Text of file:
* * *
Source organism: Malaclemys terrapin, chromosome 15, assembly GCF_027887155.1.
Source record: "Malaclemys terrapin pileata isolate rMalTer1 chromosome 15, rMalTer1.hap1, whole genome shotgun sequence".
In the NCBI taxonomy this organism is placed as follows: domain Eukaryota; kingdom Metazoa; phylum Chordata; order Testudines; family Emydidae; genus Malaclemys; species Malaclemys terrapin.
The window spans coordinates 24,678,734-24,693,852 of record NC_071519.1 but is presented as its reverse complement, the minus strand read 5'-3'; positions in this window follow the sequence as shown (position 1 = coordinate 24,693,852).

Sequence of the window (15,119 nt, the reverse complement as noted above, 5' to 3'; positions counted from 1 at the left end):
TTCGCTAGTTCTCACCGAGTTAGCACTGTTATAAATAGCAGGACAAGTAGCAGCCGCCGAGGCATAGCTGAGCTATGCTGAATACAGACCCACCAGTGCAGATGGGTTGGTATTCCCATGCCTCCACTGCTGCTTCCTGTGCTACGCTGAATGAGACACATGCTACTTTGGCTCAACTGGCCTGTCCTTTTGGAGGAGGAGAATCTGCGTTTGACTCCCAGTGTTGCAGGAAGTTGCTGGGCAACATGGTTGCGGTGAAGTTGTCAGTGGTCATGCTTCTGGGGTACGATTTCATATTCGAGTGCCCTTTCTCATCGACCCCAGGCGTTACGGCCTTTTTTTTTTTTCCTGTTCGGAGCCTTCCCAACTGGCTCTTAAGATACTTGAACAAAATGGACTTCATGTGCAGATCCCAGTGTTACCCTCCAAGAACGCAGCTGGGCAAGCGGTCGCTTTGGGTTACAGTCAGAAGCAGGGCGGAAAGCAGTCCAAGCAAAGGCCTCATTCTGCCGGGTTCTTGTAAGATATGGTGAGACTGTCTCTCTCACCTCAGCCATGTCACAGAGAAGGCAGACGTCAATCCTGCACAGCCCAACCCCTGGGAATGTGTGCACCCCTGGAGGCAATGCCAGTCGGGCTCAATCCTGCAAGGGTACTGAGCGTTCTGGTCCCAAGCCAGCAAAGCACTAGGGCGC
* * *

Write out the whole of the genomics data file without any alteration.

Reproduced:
Source organism: Malaclemys terrapin, chromosome 15, assembly GCF_027887155.1.
Source record: "Malaclemys terrapin pileata isolate rMalTer1 chromosome 15, rMalTer1.hap1, whole genome shotgun sequence".
In the NCBI taxonomy this organism is placed as follows: domain Eukaryota; kingdom Metazoa; phylum Chordata; order Testudines; family Emydidae; genus Malaclemys; species Malaclemys terrapin.
The window spans coordinates 24,678,734-24,693,852 of record NC_071519.1 but is presented as its reverse complement, the minus strand read 5'-3'; positions in this window follow the sequence as shown (position 1 = coordinate 24,693,852).

Sequence of the window (15,119 nt, the reverse complement as noted above, 5' to 3'; positions counted from 1 at the left end):
TTCGCTAGTTCTCACCGAGTTAGCACTGTTATAAATAGCAGGACAAGTAGCAGCCGCCGAGGCATAGCTGAGCTATGCTGAATACAGACCCACCAGTGCAGATGGGTTGGTATTCCCATGCCTCCACTGCTGCTTCCTGTGCTACGCTGAATGAGACACATGCTACTTTGGCTCAACTGGCCTGTCCTTTTGGAGGAGGAGAATCTGCGTTTGACTCCCAGTGTTGCAGGAAGTTGCTGGGCAACATGGTTGCGGTGAAGTTGTCAGTGGTCATGCTTCTGGGGTACGATTTCATATTCGAGTGCCCTTTCTCATCGACCCCAGGCGTTACGGCCTTTTTTTTTTTTCCTGTTCGGAGCCTTCCCAACTGGCTCTTAAGATACTTGAACAAAATGGACTTCATGTGCAGATCCCAGTGTTACCCTCCAAGAACGCAGCTGGGCAAGCGGTCGCTTTGGGTTACAGTCAGAAGCAGGGCGGAAAGCAGTCCAAGCAAAGGCCTCATTCTGCCGGGTTCTTGTAAGATATGGTGAGACTGTCTCTCTCACCTCAGCCATGTCACAGAGAAGGCAGACGTCAATCCTGCACAGCCCAACCCCTGGGAATGTGTGCACCCCTGGAGGCAATGCCAGTCGGGCTCAATCCTGCAAGGGTACTGAGCGTTCTGGTCCCAAGCCAGCAAAGCACTAGGGCGC